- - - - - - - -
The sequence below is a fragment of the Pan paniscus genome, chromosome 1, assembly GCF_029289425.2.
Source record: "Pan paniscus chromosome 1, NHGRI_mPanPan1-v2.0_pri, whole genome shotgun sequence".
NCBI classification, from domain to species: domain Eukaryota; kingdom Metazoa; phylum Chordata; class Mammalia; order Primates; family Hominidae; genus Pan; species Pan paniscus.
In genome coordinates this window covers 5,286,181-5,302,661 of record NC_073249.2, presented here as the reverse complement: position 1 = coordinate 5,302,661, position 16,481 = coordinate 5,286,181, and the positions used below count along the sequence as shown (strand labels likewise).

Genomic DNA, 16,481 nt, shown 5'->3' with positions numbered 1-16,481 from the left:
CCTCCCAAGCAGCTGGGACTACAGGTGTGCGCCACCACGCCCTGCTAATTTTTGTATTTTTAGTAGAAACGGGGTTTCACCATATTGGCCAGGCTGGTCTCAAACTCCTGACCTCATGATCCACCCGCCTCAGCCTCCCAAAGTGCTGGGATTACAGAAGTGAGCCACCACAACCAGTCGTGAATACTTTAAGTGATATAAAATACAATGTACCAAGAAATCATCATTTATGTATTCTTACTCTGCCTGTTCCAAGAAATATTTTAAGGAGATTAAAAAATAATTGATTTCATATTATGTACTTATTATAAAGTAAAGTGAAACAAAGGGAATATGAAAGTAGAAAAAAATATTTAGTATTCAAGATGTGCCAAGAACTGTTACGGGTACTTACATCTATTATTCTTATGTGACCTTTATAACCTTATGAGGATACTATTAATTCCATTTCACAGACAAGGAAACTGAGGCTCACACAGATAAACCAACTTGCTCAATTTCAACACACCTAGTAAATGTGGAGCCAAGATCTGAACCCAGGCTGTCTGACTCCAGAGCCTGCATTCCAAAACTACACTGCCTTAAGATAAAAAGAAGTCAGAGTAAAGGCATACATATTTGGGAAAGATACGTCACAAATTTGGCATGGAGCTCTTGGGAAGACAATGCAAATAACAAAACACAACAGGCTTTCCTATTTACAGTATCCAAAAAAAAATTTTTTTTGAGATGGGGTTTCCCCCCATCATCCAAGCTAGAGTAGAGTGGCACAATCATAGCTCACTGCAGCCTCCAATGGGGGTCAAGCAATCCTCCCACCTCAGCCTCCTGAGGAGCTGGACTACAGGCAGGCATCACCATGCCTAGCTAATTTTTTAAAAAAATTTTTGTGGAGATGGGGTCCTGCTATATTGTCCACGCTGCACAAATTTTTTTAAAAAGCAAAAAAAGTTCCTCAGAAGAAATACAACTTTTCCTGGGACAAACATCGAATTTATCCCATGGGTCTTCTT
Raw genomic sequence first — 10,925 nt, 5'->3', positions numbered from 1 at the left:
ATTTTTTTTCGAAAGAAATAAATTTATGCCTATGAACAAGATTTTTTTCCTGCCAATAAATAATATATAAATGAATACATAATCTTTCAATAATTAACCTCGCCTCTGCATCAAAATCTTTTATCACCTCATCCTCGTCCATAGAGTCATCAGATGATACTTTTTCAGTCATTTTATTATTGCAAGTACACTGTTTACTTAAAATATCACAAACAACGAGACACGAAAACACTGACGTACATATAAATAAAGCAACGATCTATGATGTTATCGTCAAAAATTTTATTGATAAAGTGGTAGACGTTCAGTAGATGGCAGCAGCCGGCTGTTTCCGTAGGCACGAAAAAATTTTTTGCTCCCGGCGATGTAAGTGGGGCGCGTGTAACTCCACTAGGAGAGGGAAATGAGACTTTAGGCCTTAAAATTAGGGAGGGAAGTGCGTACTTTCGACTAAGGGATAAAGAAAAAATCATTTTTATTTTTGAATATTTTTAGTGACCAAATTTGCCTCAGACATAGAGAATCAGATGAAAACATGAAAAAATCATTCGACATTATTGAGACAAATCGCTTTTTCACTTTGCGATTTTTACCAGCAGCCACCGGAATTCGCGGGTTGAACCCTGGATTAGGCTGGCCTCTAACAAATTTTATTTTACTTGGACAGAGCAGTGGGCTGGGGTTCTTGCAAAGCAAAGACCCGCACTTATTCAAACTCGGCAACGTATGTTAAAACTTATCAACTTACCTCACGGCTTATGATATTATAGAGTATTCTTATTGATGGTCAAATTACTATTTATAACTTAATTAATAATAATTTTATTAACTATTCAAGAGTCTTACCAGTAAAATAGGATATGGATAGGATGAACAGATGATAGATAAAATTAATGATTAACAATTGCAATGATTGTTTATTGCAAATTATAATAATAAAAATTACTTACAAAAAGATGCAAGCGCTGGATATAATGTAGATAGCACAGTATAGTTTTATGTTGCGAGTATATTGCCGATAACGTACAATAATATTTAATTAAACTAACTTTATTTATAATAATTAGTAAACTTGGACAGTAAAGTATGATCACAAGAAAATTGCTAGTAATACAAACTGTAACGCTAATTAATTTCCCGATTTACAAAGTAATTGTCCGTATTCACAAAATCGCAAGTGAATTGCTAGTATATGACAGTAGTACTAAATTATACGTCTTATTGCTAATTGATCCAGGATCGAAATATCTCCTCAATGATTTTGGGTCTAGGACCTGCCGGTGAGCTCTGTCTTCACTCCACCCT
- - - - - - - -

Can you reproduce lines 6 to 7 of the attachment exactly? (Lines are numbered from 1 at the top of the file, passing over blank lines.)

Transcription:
CCTCCCAAGCAGCTGGGACTACAGGTGTGCGCCACCACGCCCTGCTAATTTTTGTATTTTTAGTAGAAACGGGGTTTCACCATATTGGCCAGGCTGGTCTCAAACTCCTGACCTCATGATCCACCCGCCTCAGCCTCCCAAAGTGCTGGGATTACAGAAGTGAGCCACCACAACCAGTCGTGAATACTTTAAGTGATATAAAATACAATGTACCAAGAAATCATCATTTATGTATTCTTACTCTGCCTGTTCCAAGAAATATTTTAAGGAGATTAAAAAATAATTGATTTCATATTATGTACTTATTATAAAGTAAAGTGAAACAAAGGGAATATGAAAGTAGAAAAAAATATTTAGTATTCAAGATGTGCCAAGAACTGTTACGGGTACTTACATCTATTATTCTTATGTGACCTTTATAACCTTATGAGGATACTATTAATTCCATTTCACAGACAAGGAAACTGAGGCTCACACAGATAAACCAACTTGCTCAATTTCAACACACCTAGTAAATGTGGAGCCAAGATCTGAACCCAGGCTGTCTGACTCCAGAGCCTGCATTCCAAAACTACACTGCCTTAAGATAAAAAGAAGTCAGAGTAAAGGCATACATATTTGGGAAAGATACGTCACAAATTTGGCATGGAGCTCTTGGGAAGACAATGCAAATAACAAAACACAACAGGCTTTCCTATTTACAGTATCCAAAAAAAAATTTTTTTTGAGATGGGGTTTCCCCCCATCATCCAAGCTAGAGTAGAGTGGCACAATCATAGCTCACTGCAGCCTCCAATGGGGGTCAAGCAATCCTCCCACCTCAGCCTCCTGAGGAGCTGGACTACAGGCAGGCATCACCATGCCTAGCTAATTTTTTAAAAAAATTTTTGTGGAGATGGGGTCCTGCTATATTGTCCACGCTGCACAAATTTTTTTAAAAAGCAAAAAAAGTTCCTCAGAAGAAATACAACTTTTCCTGGGACAAACATCGAATTTATCCCATGGGTCTTCTT
Raw genomic sequence first — 10,925 nt, 5'->3', positions numbered from 1 at the left: